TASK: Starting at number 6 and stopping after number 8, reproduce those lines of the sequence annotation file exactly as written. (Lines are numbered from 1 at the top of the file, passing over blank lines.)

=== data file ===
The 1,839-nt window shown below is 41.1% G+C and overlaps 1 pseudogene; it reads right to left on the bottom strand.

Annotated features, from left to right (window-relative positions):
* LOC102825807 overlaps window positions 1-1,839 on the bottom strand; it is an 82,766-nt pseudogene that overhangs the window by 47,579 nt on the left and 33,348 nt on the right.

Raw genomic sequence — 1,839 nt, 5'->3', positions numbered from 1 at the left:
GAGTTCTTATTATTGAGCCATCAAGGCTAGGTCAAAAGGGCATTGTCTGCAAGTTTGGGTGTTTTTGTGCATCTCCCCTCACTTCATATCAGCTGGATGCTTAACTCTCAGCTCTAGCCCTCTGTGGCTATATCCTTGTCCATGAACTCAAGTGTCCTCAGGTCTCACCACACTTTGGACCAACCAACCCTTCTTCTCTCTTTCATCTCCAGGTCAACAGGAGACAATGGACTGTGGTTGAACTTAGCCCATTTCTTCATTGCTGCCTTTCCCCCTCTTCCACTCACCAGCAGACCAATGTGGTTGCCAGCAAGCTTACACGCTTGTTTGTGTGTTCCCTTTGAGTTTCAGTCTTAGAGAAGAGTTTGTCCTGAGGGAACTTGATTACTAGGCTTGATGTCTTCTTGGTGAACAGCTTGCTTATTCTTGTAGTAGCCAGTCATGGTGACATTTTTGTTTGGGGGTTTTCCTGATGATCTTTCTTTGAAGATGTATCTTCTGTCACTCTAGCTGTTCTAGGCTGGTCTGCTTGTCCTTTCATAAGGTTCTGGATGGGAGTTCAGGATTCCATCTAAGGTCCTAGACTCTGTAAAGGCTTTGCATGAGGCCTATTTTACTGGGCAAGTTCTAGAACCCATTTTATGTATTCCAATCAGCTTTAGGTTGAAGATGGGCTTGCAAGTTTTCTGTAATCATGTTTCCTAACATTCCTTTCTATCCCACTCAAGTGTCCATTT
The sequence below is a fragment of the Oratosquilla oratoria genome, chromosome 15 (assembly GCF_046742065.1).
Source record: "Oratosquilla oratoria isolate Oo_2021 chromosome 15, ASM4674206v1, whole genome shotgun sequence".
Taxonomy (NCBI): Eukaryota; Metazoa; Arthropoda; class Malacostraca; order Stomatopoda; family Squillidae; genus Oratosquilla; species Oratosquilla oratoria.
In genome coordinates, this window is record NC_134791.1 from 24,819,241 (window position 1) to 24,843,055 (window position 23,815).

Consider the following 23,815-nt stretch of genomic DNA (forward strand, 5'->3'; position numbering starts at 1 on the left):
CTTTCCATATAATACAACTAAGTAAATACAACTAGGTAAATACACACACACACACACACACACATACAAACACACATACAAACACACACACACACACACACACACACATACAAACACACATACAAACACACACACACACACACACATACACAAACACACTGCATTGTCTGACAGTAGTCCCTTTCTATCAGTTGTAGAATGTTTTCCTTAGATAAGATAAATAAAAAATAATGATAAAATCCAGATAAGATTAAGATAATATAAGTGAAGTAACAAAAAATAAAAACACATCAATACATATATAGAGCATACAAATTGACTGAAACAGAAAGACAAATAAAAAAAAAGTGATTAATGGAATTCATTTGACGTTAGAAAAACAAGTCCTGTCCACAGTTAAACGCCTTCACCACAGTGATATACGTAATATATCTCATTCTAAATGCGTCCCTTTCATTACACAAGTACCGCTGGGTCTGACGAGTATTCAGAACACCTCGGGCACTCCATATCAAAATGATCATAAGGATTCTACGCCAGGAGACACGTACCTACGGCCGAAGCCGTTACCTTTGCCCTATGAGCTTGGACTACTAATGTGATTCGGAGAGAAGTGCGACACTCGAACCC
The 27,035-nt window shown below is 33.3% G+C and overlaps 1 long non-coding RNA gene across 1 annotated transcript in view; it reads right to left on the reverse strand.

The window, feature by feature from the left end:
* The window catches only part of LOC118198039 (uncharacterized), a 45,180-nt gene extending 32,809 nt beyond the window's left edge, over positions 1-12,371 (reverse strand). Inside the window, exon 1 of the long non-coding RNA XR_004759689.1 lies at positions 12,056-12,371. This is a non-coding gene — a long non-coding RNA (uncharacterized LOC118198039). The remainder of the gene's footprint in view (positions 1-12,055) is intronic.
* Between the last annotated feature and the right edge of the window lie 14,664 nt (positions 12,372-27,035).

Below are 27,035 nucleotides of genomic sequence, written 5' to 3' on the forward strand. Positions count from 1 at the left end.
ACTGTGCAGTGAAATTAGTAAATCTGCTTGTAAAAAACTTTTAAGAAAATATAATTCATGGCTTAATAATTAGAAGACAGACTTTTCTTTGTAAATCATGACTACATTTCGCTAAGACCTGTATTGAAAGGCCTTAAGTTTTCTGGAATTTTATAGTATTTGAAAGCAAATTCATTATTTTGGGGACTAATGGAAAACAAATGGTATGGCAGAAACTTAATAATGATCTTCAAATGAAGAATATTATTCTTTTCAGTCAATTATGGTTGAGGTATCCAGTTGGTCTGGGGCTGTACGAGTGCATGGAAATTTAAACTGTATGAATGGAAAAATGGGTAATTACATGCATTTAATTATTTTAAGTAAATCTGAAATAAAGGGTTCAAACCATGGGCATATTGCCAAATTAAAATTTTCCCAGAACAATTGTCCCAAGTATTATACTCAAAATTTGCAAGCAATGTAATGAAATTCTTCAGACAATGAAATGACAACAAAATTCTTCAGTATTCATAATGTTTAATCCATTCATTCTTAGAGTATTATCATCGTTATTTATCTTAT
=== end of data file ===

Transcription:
The sequence below is a fragment of the Oratosquilla oratoria genome, chromosome 15 (assembly GCF_046742065.1).
Source record: "Oratosquilla oratoria isolate Oo_2021 chromosome 15, ASM4674206v1, whole genome shotgun sequence".
Taxonomy (NCBI): Eukaryota; Metazoa; Arthropoda; class Malacostraca; order Stomatopoda; family Squillidae; genus Oratosquilla; species Oratosquilla oratoria.